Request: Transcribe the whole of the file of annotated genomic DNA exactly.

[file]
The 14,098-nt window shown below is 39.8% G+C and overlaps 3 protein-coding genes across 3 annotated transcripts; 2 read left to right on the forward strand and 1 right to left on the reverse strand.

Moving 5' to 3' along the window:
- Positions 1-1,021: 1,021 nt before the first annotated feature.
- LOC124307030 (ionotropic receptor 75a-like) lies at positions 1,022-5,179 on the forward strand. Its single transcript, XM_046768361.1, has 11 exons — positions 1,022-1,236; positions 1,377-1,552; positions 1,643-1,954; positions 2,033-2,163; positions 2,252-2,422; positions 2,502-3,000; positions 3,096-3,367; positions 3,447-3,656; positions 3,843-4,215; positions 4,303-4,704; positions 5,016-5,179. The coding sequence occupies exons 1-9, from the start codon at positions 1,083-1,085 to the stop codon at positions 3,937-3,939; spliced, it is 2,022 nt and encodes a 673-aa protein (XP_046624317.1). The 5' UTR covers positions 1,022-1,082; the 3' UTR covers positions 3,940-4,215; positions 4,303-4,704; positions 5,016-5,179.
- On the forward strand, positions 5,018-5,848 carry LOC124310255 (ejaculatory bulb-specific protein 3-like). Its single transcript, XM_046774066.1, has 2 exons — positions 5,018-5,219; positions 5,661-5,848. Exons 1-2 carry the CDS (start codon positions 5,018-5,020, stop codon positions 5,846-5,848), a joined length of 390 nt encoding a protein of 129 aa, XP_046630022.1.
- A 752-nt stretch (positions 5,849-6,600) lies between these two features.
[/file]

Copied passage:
The 14,098-nt window shown below is 39.8% G+C and overlaps 3 protein-coding genes across 3 annotated transcripts; 2 read left to right on the forward strand and 1 right to left on the reverse strand.

Moving 5' to 3' along the window:
- Positions 1-1,021: 1,021 nt before the first annotated feature.
- LOC124307030 (ionotropic receptor 75a-like) lies at positions 1,022-5,179 on the forward strand. Its single transcript, XM_046768361.1, has 11 exons — positions 1,022-1,236; positions 1,377-1,552; positions 1,643-1,954; positions 2,033-2,163; positions 2,252-2,422; positions 2,502-3,000; positions 3,096-3,367; positions 3,447-3,656; positions 3,843-4,215; positions 4,303-4,704; positions 5,016-5,179. The coding sequence occupies exons 1-9, from the start codon at positions 1,083-1,085 to the stop codon at positions 3,937-3,939; spliced, it is 2,022 nt and encodes a 673-aa protein (XP_046624317.1). The 5' UTR covers positions 1,022-1,082; the 3' UTR covers positions 3,940-4,215; positions 4,303-4,704; positions 5,016-5,179.
- On the forward strand, positions 5,018-5,848 carry LOC124310255 (ejaculatory bulb-specific protein 3-like). Its single transcript, XM_046774066.1, has 2 exons — positions 5,018-5,219; positions 5,661-5,848. Exons 1-2 carry the CDS (start codon positions 5,018-5,020, stop codon positions 5,846-5,848), a joined length of 390 nt encoding a protein of 129 aa, XP_046630022.1.
- A 752-nt stretch (positions 5,849-6,600) lies between these two features.